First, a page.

Sorensen said that Neck was provided feedback and reasoning behind his rejection.
"The university has higher expectations for any research and service, but that is more from a theoretical viewpoint," Sorensen said. "But for Chris Neck, the material and feedback was provided to him, and if he would like to discuss it, that is his option."
Knight said from a numerical standpoint, the number of publications and books that Neck has produced are more than adequate for a promotion to full professor.
"My understanding is that some of the people in his department and college thought that he should not be doing some of the things that were a bit more abstract and academic as opposed to practical," Knight said. "Based on what I have observed, his external reviews tended to be very favorable, and typically what we would consider appropriate teaching standards."
Neck said he felt not receiving full professor was a way to "put me in my place" from a university standpoint.
"To sum it up, I did not get full professor. I feel it was to say, 'You know what, you are not doing things the way we want you to do them, or the way that you are supposed to do them, you need to be doing them differently,'" Neck said. "If I leave here, people may think I just left here because I wanted to go out of work, and that is not right. I would rather people to know that I was pushed out, it was not that I chose to go."
Neck said a "good old boy system in Pamplin," kept him from achieving full professor status.
"I almost burst into tears thinking about it because this has been such a wonderful place, but for the administration to say that they value teaching is a bald-faced lie," Neck said. "Usually they let teachers go because they haven't done any research, and that is their excuse. But they are letting me go, and I have done research for numerous journals in my field, but they were trying to find some excuse saying that my research was not scientific enough, and I guess they did. Business is my discipline, and it is an applied discipline, so they are basically saying that my research is too applied, too practical."
Knight said Neck has devoted his life to teaching and is very concerned about making contact with students and having enthusiasm in the classroom.
"I think that it is inspirational to see what Chris can do in terms of making direct person contact and impact on students despite teaching sections of several hundred students at a time," Knight said. "That is a very rare gift."
Stephen Skripak, associate dean for graduate programs, said he had no knowledge as to why Neck did not receive promotion to full professor.
Skripak said Neck was the first person he sought out when he came to Tech.
"My understanding is that Chris Neck is a fabulous professor who has been extremely well liked by the students," Skripak said. "He has won teaching award after teaching award, has been a very helpful colleague to me. He values his colleagues very much."
The fact that Neck was never promoted to full professor may show that some faculty members do not feel the same.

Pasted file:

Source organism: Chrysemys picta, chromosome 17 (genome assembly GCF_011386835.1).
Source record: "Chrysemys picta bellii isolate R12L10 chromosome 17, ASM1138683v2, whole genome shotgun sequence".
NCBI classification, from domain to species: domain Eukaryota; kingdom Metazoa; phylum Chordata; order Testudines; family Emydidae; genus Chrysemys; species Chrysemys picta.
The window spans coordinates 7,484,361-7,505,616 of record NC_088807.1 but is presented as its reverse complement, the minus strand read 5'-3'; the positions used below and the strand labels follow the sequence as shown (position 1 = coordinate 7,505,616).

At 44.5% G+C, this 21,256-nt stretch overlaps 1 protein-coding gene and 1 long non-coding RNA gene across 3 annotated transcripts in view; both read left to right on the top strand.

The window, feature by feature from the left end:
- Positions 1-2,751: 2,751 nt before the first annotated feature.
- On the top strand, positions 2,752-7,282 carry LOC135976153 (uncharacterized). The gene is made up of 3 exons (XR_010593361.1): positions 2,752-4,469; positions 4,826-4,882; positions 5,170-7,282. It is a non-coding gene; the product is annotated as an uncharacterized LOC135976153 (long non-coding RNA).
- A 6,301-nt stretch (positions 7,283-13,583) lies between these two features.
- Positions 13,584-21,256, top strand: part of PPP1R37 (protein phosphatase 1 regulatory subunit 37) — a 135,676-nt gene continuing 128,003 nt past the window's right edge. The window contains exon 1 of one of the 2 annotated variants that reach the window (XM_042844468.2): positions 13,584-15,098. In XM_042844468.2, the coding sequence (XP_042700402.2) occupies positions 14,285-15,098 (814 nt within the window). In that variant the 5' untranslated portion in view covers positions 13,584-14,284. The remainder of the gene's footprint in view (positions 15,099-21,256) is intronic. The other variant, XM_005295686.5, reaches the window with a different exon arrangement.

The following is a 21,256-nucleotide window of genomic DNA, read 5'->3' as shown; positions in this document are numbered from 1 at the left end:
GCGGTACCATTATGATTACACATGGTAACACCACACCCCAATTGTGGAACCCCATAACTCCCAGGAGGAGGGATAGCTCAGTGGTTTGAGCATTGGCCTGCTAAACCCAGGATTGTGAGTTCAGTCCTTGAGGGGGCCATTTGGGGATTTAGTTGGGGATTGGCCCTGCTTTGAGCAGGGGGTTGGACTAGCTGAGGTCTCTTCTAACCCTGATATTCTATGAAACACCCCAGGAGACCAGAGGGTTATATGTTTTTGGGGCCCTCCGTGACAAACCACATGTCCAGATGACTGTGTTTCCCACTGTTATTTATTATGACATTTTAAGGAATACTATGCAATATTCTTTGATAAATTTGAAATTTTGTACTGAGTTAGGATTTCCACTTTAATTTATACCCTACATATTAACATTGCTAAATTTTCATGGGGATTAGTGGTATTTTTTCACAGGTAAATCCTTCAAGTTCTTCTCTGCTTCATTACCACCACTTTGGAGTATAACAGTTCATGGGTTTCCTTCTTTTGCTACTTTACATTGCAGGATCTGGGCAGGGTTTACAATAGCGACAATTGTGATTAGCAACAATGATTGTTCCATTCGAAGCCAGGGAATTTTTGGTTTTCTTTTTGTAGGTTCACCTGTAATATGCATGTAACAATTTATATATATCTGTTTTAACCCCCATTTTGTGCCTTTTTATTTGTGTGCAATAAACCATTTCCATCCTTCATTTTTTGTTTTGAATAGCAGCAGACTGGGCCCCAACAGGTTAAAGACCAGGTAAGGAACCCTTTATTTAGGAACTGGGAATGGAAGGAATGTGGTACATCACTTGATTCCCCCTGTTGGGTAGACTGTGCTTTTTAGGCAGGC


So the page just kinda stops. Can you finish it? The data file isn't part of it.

Skripak said he does not know what all of the factors are that go into the decision of a full professor.
"I am not a tenure track faculty person myself, so I do not know what the process is," Skripak said. "I don't know what the standards are. Certainly from my point of view, I would have endorsed his promotion. Again, it is a not a process I am fully familiar with."
Sorensen said the "university does require a peer review of teaching" when considering an applicant for full professorship.
"It is required that other faculty members have the opportunity to visit and conduct a formalized peer review, according to the university promotion and tenure handbook," Sorensen said.
Neck said he has been a "whistle blower in the system." He pointed that out as a reason for not receiving a full professorship.
"I went up for associate professor two years early and got it," Neck said. "I have over 80 published articles in scholarly journals, I have over five books, I have been voted professor of the year over 10 times, and I received the Wine award for excellence in teaching. What the professors at Pamplin will also tell you is that my research is not scholarly enough, even though I am in all of the scholarly journals; they will give you a lot of excuses. If you look at the faculty handbook it will say that a full professor is someone who has a national record in both scholarship and teaching, and I've got that."
Neck added "Virginia Tech basically ratted me out" because when Pamplin rejected Neck's promotion, Arizona State University contacted him right away.
"Arizona State heard about it, and they have a very large class there that was not going very well, so they contacted me and asked me what would it take to get me to come there," Neck said. "I said nothing, I told them that I wanted to stay at Tech, so I turned them down, and they called back, and this was when more and more of this stuff was going on, and Arizona State basically said that they would offer what Virginia Tech would not give me."
Neck said his case "went all the way up the chain" to a panel consisting of representatives from each college.